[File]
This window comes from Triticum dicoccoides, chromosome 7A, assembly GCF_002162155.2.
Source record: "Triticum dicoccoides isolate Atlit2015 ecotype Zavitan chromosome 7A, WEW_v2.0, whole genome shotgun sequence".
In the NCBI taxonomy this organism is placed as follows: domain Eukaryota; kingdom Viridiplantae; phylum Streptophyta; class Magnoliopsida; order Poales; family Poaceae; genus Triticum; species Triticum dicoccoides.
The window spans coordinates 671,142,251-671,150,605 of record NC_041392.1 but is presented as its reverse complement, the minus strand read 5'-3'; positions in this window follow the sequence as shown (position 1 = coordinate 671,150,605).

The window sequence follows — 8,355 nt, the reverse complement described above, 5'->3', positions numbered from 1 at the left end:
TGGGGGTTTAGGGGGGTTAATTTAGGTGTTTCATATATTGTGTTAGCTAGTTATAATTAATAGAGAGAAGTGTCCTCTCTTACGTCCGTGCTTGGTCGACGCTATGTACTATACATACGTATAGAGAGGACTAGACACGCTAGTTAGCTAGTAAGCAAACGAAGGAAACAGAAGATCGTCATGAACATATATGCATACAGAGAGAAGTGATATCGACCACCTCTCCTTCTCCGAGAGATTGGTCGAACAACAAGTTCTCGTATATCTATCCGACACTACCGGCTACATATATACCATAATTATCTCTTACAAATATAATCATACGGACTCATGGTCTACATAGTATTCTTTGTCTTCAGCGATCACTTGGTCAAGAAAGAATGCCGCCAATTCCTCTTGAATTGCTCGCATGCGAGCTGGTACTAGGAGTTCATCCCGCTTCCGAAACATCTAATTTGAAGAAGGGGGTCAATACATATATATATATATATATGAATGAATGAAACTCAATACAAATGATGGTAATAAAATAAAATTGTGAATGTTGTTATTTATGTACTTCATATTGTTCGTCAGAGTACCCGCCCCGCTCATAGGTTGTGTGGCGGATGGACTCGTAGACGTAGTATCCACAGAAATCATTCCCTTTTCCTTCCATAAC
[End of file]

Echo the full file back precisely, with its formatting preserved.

This window comes from Triticum dicoccoides, chromosome 7A, assembly GCF_002162155.2.
Source record: "Triticum dicoccoides isolate Atlit2015 ecotype Zavitan chromosome 7A, WEW_v2.0, whole genome shotgun sequence".
In the NCBI taxonomy this organism is placed as follows: domain Eukaryota; kingdom Viridiplantae; phylum Streptophyta; class Magnoliopsida; order Poales; family Poaceae; genus Triticum; species Triticum dicoccoides.
The window spans coordinates 671,142,251-671,150,605 of record NC_041392.1 but is presented as its reverse complement, the minus strand read 5'-3'; positions in this window follow the sequence as shown (position 1 = coordinate 671,150,605).

The window sequence follows — 8,355 nt, the reverse complement described above, 5'->3', positions numbered from 1 at the left end:
TGGGGGTTTAGGGGGGTTAATTTAGGTGTTTCATATATTGTGTTAGCTAGTTATAATTAATAGAGAGAAGTGTCCTCTCTTACGTCCGTGCTTGGTCGACGCTATGTACTATACATACGTATAGAGAGGACTAGACACGCTAGTTAGCTAGTAAGCAAACGAAGGAAACAGAAGATCGTCATGAACATATATGCATACAGAGAGAAGTGATATCGACCACCTCTCCTTCTCCGAGAGATTGGTCGAACAACAAGTTCTCGTATATCTATCCGACACTACCGGCTACATATATACCATAATTATCTCTTACAAATATAATCATACGGACTCATGGTCTACATAGTATTCTTTGTCTTCAGCGATCACTTGGTCAAGAAAGAATGCCGCCAATTCCTCTTGAATTGCTCGCATGCGAGCTGGTACTAGGAGTTCATCCCGCTTCCGAAACATCTAATTTGAAGAAGGGGGTCAATACATATATATATATATATATGAATGAATGAAACTCAATACAAATGATGGTAATAAAATAAAATTGTGAATGTTGTTATTTATGTACTTCATATTGTTCGTCAGAGTACCCGCCCCGCTCATAGGTTGTGTGGCGGATGGACTCGTAGACGTAGTATCCACAGAAATCATTCCCTTTTCCTTCCATAAC